Persecuted Vietnamese Cardinal on Path to ‘Sainthood’
“He was a real saint as he suffered so much in Vietnamese prisons…So it is important to propose to the Church such an example of faith, of love and of pardon,”
By Santosh Digal,
Tuesday, 18 September 2007 Vietnam (BosNewsLife) — The president of the Vatican ‘s Pontifical Council for Justice and Peace, Cardinal Renato Rafaelle Martino, said Tuesday, September 18, that proceedings are underway to beatify his predecessor, a Vietnamese cardinal imprisoned for 13 years by the Communists.
He spoke after an audience with Pope Benedict XVI on Monday, September 17, the fifth anniversary of the death of Francois-Xavier Nguyen Van Thuan. “It a good occasion that the pope invited us because after 5 years and according to the canon law, we can we open the process for beautification of the cardinal,” he told Vatican Radio.
“He was a real saint as he suffered so much in Vietnamese prisons…So it is important to propose to the Church such an example of faith, of love and of pardon,” the cardinal added. Beautification is seen by the Catholic Church as the first step on the path to “sainthood”. Evangelical Christians have questioned that concept, saying that everyone who accepts Jesus Christ as Lord and Savior is transformed and therefore a ‘saint’.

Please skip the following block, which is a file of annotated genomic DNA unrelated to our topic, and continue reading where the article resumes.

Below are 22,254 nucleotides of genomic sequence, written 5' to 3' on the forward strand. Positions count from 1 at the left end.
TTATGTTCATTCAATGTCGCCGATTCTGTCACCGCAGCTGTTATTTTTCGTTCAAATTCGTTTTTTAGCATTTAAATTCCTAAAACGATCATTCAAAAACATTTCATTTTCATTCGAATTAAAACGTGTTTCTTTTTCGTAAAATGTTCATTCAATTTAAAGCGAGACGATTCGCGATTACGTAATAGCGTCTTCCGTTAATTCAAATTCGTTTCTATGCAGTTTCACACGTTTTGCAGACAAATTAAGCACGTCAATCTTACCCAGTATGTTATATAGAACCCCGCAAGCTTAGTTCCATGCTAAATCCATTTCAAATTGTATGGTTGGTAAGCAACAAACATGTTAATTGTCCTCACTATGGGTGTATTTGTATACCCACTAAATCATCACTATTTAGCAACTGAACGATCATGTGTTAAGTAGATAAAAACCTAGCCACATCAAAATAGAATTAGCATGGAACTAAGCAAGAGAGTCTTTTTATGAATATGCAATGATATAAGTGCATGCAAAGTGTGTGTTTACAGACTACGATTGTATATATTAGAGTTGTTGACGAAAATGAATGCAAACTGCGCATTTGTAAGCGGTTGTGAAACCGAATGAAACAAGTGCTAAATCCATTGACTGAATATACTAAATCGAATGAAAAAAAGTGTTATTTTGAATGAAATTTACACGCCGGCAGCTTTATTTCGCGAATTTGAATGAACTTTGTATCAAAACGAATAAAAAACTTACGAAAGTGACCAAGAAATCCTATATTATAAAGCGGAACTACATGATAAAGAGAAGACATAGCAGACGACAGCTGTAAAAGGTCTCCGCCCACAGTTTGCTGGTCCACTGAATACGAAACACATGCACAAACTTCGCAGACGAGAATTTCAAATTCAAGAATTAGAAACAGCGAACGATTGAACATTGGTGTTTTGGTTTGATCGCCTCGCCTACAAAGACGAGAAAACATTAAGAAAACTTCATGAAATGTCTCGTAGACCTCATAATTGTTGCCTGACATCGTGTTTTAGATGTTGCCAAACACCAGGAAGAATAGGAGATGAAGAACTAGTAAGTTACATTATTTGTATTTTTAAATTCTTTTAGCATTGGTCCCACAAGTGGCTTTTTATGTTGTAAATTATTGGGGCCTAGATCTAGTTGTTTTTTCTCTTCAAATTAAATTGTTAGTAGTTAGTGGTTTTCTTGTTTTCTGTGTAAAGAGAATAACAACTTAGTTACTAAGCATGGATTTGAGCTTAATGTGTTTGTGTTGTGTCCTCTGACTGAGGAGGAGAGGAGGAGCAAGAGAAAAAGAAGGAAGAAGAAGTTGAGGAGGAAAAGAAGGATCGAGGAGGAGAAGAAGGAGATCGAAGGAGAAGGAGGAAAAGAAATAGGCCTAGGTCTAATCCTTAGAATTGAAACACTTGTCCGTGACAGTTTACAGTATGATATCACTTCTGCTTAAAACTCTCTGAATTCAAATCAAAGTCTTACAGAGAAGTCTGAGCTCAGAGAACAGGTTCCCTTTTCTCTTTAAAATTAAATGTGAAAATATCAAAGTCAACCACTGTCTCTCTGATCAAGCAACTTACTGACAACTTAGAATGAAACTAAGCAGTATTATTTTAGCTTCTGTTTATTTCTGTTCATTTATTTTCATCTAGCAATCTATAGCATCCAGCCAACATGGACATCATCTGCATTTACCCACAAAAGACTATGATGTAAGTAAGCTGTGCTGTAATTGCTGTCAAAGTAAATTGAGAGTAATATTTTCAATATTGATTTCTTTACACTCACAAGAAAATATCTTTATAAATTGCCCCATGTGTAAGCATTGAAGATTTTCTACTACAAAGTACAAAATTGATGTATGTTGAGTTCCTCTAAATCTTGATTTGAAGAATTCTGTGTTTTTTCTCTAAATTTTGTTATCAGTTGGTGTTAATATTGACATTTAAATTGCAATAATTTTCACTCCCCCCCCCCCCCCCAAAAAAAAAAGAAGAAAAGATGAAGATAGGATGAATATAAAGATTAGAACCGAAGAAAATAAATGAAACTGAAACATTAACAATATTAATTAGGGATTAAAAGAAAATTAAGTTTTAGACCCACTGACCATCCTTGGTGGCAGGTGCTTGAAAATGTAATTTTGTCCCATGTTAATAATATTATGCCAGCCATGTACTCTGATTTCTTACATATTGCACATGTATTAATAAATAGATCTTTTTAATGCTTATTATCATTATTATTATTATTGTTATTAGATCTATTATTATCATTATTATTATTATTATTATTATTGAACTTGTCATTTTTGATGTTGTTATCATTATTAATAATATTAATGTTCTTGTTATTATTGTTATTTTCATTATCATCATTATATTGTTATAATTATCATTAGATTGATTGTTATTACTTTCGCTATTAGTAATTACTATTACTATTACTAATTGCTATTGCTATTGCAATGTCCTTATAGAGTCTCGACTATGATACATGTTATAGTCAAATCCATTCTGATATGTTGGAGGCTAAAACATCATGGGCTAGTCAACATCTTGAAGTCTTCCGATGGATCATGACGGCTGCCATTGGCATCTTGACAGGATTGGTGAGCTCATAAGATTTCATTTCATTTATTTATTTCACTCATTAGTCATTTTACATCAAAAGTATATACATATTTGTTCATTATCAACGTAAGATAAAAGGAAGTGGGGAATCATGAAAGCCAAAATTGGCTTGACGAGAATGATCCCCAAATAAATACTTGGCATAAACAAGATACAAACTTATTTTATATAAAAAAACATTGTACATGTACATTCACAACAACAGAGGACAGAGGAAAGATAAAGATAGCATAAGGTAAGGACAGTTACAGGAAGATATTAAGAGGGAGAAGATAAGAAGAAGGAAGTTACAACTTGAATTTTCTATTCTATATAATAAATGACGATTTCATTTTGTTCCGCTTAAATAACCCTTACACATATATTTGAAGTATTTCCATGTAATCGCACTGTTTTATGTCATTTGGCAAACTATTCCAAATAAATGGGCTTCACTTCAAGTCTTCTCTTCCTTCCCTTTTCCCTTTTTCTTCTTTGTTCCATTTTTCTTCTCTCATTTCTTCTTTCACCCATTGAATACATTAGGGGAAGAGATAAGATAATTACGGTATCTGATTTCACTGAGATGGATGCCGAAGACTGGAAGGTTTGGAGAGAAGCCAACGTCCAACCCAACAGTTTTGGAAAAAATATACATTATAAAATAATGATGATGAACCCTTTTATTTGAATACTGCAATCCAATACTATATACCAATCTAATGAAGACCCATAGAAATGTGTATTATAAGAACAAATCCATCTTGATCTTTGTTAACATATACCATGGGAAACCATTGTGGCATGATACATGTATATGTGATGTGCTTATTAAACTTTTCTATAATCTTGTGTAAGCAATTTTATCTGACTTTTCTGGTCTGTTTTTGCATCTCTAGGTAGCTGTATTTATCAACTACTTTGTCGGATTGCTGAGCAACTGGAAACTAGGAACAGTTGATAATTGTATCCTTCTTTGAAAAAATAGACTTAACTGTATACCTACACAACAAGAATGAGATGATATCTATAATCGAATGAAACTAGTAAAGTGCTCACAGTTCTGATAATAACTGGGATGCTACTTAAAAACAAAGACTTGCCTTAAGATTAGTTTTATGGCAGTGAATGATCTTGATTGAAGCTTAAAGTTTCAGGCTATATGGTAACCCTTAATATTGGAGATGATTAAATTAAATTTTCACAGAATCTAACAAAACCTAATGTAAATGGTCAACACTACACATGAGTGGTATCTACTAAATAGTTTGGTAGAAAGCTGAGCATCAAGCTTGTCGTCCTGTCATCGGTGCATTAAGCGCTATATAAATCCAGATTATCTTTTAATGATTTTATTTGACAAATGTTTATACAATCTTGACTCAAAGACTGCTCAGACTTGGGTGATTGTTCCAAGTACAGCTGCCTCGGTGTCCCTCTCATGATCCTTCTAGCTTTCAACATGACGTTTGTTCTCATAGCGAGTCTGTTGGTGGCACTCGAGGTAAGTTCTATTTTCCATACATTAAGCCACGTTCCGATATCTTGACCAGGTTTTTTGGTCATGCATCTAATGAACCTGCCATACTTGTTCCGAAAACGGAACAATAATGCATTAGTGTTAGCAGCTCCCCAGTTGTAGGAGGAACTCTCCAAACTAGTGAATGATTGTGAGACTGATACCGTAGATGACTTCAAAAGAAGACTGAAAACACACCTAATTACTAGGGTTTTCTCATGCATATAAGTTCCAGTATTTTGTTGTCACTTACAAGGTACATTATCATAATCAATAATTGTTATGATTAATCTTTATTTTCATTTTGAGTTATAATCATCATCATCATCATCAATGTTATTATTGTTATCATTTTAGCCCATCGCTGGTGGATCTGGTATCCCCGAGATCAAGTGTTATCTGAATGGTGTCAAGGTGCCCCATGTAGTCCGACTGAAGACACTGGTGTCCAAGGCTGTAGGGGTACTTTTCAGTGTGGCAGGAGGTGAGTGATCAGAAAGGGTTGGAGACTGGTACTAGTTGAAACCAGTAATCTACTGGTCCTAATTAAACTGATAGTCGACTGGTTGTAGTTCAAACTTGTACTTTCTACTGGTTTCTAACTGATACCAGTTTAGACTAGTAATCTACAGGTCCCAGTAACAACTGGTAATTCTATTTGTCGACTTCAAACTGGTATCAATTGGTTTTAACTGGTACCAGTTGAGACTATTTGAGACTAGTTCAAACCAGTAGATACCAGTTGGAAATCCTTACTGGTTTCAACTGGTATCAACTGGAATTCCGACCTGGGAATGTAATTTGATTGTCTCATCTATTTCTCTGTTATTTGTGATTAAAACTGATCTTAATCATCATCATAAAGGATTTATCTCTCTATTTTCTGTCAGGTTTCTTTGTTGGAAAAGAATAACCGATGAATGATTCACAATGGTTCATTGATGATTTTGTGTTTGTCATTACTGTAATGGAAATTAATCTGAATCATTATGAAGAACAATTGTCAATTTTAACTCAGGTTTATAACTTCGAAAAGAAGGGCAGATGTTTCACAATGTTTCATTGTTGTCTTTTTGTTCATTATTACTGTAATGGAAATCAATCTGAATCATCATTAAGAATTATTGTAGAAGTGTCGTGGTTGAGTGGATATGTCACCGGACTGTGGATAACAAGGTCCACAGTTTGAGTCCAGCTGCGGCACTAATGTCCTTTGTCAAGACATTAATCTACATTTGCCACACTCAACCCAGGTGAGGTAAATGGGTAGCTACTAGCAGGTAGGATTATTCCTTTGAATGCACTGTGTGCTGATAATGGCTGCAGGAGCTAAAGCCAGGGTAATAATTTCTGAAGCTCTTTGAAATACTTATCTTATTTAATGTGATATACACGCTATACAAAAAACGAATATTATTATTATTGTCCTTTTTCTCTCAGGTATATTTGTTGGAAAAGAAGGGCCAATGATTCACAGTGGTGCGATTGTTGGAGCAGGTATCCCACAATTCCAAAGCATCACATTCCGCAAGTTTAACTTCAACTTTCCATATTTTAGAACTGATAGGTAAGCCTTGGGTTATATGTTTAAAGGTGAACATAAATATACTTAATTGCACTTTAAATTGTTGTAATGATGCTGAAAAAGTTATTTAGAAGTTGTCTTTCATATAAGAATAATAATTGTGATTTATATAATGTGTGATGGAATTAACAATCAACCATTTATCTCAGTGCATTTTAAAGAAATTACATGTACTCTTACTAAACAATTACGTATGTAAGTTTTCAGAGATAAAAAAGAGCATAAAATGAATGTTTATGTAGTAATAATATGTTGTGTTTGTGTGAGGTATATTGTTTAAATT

Yet, the announcement underscored the Vatican ‘s concern about reports of persecution of Christians in Vietnam and other countries.
“We remember him with so much admiration,” the pope said in a statement about Cardinal Van Thuan. “His fervent commitment to spread the Church’s social doctrine among the poor of the world,” as an exampled of hope, he added.
Van Thuan “lived hope and spread it among all those he encountered. It was thanks to this spiritual energy that he resisted all physical and moral difficulties,” said the pontiff. The nephew of South Vietnam ‘s first President Ngo Dinh Diem, Van Thuan was targeted for his faith as the bishop of Saigon .
He spent 13 years in a Communist reeducation camp including nine in solitary confinement, reportedly fashioning a tiny Bible out of scraps of paper, observers said. Forced into exile in 1988, he went to the Vatican , rising to cardinal in 2001.
From 1998 till de day before he died on September 17, 2002, he led the Pontifical Council for Justice and Peace, described as an “action-oriented studies” for the international promotion of justice, peace, and human rights from the perspective of the Roman Catholic Church.